Trade-offs between dispersal and competitive ability: a comparative study of wind-dispersed Asteraceae forbs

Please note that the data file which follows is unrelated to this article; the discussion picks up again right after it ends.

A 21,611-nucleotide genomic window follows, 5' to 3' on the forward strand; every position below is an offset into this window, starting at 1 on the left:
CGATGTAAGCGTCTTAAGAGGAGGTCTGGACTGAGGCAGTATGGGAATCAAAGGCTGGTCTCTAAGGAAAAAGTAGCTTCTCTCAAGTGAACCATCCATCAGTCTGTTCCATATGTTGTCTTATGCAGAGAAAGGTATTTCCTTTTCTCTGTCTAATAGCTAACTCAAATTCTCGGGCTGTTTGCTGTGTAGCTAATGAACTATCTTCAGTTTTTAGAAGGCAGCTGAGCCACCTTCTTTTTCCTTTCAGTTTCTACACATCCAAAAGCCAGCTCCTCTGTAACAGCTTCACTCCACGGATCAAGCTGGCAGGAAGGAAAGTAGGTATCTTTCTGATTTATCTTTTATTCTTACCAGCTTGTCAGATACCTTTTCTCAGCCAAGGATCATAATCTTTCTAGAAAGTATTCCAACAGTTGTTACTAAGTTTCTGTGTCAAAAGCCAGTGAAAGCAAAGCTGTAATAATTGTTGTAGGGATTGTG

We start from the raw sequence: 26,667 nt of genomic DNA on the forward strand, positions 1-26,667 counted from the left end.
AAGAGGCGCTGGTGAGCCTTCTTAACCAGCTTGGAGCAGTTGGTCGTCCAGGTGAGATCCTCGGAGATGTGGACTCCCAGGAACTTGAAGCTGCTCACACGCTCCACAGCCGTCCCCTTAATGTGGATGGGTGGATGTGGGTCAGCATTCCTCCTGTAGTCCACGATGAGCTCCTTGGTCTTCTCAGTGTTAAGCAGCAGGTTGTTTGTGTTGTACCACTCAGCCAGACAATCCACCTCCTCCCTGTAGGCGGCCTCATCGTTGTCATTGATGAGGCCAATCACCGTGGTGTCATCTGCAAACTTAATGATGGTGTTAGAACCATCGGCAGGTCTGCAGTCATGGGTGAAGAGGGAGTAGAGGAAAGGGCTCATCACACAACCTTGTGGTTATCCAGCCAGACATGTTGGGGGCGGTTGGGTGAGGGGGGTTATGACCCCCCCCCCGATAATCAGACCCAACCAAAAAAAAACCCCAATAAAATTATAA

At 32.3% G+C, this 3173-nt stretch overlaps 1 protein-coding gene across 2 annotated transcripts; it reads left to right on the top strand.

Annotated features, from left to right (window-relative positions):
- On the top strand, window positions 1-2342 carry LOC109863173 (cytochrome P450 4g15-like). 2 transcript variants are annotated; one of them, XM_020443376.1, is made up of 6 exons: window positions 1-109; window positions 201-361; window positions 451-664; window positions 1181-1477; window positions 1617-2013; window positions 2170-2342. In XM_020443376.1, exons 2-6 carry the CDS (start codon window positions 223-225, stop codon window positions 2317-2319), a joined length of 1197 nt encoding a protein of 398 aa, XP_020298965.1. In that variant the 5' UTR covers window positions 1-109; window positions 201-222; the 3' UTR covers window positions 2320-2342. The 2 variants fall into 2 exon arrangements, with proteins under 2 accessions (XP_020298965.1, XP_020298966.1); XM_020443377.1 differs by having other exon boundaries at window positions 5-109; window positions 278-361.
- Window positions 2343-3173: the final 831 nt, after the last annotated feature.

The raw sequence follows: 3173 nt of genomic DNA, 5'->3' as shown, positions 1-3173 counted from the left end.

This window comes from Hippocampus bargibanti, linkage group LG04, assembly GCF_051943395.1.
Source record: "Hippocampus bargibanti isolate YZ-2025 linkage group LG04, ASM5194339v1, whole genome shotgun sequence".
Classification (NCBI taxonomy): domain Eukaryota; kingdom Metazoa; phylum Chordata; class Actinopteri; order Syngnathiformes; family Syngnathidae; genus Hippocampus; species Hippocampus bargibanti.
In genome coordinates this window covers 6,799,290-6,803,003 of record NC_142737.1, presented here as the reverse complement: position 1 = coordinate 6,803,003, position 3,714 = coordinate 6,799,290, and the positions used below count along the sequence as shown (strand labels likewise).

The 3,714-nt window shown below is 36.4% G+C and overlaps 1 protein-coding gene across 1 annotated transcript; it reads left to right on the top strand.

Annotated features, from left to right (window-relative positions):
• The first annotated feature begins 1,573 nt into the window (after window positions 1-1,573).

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An underlying assumption in many models of coexistence and species response to fragmentation is the trade-off between dispersal and competitive abilities among species. Despite a well-founded theoretical ground for this assumption, the mechanism itself has not been as thoroughly explored. Empirical studies of the dispersal/competition trade-off have so far mainly concerned the dispersal distance of single offspring, whereas most models where the trade-off is assumed concern dispersal rate, i.e. the number of offspring that is dispersed outside a local patch per time unit. When species differ in fecundity this should also affect the dispersal rate. We therefore investigated different aspects of dispersal ability and competitive ability in the recruitment phase for 15 wind-dispersed Asteraceae species. A trade-off was found between dispersal ability at the offspring level, i.e. distance travelled by single seeds, and competitive ability in the recruitment phase, but no trade-off was found between dispersal ability at the brood level, i.e. the dispersal ability of single seeds in combination with fecundity, and competitive ability in the recruitment phase. The results were supported both by cross-species analysis and analyses by phylogenetically independent contrast. If this is a general pattern then it is troublesome for models making the assumption that there is a trade-off between dispersal rate and competitive ability.
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